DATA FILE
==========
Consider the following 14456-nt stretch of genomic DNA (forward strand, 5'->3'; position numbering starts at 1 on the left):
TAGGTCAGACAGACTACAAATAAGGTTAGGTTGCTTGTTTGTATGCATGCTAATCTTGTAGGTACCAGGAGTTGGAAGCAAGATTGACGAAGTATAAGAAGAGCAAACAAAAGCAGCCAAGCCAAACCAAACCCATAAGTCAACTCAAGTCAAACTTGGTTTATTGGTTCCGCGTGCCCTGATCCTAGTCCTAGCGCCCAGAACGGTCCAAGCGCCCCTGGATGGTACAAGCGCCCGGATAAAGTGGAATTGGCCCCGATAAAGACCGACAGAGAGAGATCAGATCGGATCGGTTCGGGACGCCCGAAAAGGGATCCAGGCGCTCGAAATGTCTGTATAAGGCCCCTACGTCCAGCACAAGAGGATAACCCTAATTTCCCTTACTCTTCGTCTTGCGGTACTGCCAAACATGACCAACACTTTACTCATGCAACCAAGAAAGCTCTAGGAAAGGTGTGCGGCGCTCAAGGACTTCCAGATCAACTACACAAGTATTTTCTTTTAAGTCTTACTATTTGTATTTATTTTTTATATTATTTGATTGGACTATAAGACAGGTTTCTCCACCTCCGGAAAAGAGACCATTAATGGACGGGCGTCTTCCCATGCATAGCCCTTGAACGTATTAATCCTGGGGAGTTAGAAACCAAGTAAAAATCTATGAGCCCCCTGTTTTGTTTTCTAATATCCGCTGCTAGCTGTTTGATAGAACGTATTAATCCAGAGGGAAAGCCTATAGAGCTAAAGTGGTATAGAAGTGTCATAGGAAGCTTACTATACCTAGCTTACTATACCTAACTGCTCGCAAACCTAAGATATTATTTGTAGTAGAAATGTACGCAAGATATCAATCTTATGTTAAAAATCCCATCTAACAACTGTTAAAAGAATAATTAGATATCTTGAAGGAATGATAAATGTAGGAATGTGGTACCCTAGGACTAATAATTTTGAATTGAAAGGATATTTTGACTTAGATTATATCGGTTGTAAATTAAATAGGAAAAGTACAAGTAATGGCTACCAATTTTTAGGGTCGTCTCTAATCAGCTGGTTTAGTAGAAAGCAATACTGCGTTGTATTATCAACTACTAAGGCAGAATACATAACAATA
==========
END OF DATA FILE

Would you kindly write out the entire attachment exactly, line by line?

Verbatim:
Consider the following 14456-nt stretch of genomic DNA (forward strand, 5'->3'; position numbering starts at 1 on the left):
TAGGTCAGACAGACTACAAATAAGGTTAGGTTGCTTGTTTGTATGCATGCTAATCTTGTAGGTACCAGGAGTTGGAAGCAAGATTGACGAAGTATAAGAAGAGCAAACAAAAGCAGCCAAGCCAAACCAAACCCATAAGTCAACTCAAGTCAAACTTGGTTTATTGGTTCCGCGTGCCCTGATCCTAGTCCTAGCGCCCAGAACGGTCCAAGCGCCCCTGGATGGTACAAGCGCCCGGATAAAGTGGAATTGGCCCCGATAAAGACCGACAGAGAGAGATCAGATCGGATCGGTTCGGGACGCCCGAAAAGGGATCCAGGCGCTCGAAATGTCTGTATAAGGCCCCTACGTCCAGCACAAGAGGATAACCCTAATTTCCCTTACTCTTCGTCTTGCGGTACTGCCAAACATGACCAACACTTTACTCATGCAACCAAGAAAGCTCTAGGAAAGGTGTGCGGCGCTCAAGGACTTCCAGATCAACTACACAAGTATTTTCTTTTAAGTCTTACTATTTGTATTTATTTTTTATATTATTTGATTGGACTATAAGACAGGTTTCTCCACCTCCGGAAAAGAGACCATTAATGGACGGGCGTCTTCCCATGCATAGCCCTTGAACGTATTAATCCTGGGGAGTTAGAAACCAAGTAAAAATCTATGAGCCCCCTGTTTTGTTTTCTAATATCCGCTGCTAGCTGTTTGATAGAACGTATTAATCCAGAGGGAAAGCCTATAGAGCTAAAGTGGTATAGAAGTGTCATAGGAAGCTTACTATACCTAGCTTACTATACCTAACTGCTCGCAAACCTAAGATATTATTTGTAGTAGAAATGTACGCAAGATATCAATCTTATGTTAAAAATCCCATCTAACAACTGTTAAAAGAATAATTAGATATCTTGAAGGAATGATAAATGTAGGAATGTGGTACCCTAGGACTAATAATTTTGAATTGAAAGGATATTTTGACTTAGATTATATCGGTTGTAAATTAAATAGGAAAAGTACAAGTAATGGCTACCAATTTTTAGGGTCGTCTCTAATCAGCTGGTTTAGTAGAAAGCAATACTGCGTTGTATTATCAACTACTAAGGCAGAATACATAACAATA